Everybody thinks that wealthier patients will get better outcomes than poor patients because they can afford more and better care and treatments. But this is not always true. From my many years mediacl experince the post-stroke recovery are sometimes worse and slower in patients who are more wealthy. Paradoxically, the poorer patients can have better results. There was a 65 year old woman patient who is independently wealthy. Her family are also wealthy. After her stroke, her children were very concerned about her and employed two caretakers to help them care for her around the clock. Everyday her every need is met. Someone is always there to spoon feed her, help her with the bedpans. After a year of this, she wasn’t able to stand or walk, and soon died of complicated syndrome of pneumonia. There was another sixty years old woman stroke patient who was poor. She didn’t have many people to cater to her needs. Whenever she regained any abilities, she needed to use them to help herself. Before the end of a year she could use cane to go shopping herself. She lived to her eighties.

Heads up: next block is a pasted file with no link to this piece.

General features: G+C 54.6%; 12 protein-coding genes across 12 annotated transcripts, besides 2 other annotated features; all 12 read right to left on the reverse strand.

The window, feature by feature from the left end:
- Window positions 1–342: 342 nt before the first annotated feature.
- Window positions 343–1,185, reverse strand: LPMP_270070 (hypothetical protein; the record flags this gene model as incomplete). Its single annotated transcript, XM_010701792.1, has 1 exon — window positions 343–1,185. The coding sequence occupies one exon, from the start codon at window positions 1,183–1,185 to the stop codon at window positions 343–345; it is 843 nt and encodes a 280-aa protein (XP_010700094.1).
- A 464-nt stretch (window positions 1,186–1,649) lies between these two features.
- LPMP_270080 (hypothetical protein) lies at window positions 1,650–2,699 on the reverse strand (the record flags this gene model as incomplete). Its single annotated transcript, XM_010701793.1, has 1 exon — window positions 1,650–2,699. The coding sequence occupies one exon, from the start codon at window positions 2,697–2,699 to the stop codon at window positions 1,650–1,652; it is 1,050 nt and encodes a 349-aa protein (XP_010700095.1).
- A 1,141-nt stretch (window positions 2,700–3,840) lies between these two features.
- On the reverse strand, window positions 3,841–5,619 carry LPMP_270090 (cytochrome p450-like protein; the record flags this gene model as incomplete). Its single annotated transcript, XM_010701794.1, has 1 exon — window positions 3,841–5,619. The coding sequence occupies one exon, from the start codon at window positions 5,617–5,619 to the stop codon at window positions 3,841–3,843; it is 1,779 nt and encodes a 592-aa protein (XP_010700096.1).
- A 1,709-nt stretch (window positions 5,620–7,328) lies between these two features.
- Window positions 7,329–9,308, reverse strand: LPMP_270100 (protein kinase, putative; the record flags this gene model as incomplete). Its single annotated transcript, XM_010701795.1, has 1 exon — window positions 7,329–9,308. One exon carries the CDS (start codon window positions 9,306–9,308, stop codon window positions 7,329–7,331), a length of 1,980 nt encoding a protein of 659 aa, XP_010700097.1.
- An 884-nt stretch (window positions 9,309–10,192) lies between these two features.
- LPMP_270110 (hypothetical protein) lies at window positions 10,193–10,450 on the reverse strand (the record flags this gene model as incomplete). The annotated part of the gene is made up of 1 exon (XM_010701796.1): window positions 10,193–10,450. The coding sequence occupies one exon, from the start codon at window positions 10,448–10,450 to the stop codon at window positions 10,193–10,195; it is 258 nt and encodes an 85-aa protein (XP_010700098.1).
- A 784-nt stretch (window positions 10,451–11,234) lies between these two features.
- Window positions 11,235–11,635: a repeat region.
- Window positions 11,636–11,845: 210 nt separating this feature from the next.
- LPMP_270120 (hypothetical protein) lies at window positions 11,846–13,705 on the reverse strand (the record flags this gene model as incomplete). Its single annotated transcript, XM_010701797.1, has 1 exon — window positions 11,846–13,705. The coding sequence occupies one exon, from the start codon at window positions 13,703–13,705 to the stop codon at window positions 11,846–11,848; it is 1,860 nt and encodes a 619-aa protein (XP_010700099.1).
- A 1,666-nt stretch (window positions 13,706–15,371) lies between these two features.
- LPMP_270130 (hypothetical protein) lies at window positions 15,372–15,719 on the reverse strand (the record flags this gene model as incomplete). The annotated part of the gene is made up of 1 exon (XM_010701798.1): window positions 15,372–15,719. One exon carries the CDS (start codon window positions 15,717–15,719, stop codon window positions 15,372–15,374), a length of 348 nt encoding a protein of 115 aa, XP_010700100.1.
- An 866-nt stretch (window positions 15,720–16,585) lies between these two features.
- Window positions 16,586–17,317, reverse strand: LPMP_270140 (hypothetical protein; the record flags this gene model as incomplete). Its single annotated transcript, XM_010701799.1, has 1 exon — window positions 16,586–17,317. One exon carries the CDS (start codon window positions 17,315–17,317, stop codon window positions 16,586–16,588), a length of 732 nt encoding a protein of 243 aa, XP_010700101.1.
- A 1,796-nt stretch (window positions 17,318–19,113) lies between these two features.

Why is this? Le’ts first understand what’s happening in a stroke. Stroke occurs when blood vessels gets blocked by blood clots. Without the blood flowing to deliver nutrients, the brain cells networks necessary for regulating major functions such as movements die off. The reason some people recover from stroke is that activity can stimulate other brain cells to sprout new connections and replace the old network. It’s because the poor patient had to be more active. With more activities, more collateral circulation develop her breain and more new neural pathways grow to help her regain her function. At the same time, her body got more exercise from the activity. Let’s think about this: if you tie up a healthy person on a bed for a month, would he have trouble walking afterward? Wouldn’t he require a period of exercise to regain his abilities? Therefore, one day of early activity would result in one day of early benefit.
I also encountered some stroke patients who were too afraid of pain, fatigue of the recovery effort. Sometimes they cry and yell. Their loved ones feel distressed by their suffering and gave up supporting the patient’s efforts to regain function. This is a huge mistake. The belief that in sickness the doctor is the ultimate authority on treating the condition is a bigger mistake. No matter how highly renowned, how sincere they are, the doctors can’t replace your legs, your arms to initiate activity and to stimulate self-healing system.